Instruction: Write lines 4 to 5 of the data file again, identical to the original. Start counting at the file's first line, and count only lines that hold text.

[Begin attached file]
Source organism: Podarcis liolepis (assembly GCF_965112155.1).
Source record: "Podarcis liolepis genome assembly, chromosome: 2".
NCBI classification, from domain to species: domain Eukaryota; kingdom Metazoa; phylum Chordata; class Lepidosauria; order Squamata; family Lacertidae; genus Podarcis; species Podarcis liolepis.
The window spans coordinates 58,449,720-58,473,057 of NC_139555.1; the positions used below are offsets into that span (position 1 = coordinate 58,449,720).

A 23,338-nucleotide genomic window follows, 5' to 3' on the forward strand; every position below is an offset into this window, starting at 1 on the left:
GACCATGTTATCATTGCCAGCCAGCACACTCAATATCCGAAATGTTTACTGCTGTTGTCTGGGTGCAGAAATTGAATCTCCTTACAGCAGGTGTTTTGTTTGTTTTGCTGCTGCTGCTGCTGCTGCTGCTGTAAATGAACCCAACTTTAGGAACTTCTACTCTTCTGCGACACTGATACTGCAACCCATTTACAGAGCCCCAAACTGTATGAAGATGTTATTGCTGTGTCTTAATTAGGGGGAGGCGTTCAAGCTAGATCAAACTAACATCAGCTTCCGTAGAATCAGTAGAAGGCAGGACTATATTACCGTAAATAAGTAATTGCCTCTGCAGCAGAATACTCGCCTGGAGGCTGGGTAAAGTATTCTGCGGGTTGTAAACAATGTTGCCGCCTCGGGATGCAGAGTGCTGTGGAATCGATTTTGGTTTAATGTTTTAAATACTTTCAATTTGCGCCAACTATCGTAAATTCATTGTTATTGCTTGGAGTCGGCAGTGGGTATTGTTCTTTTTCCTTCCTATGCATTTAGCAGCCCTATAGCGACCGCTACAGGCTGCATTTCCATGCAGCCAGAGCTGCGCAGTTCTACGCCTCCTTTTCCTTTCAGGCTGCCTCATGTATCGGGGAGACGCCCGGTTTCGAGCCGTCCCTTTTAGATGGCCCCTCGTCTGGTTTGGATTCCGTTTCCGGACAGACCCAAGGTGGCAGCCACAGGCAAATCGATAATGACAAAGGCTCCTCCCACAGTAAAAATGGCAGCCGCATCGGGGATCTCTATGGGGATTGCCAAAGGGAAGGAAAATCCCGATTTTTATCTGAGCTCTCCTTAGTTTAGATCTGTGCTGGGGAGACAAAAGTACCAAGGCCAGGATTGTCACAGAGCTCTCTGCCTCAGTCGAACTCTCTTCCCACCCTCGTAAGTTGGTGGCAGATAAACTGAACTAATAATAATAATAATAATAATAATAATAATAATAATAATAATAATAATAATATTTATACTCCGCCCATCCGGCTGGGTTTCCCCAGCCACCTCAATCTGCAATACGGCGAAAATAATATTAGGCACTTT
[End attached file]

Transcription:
The window spans coordinates 58,449,720-58,473,057 of NC_139555.1; the positions used below are offsets into that span (position 1 = coordinate 58,449,720).

A 23,338-nucleotide genomic window follows, 5' to 3' on the forward strand; every position below is an offset into this window, starting at 1 on the left: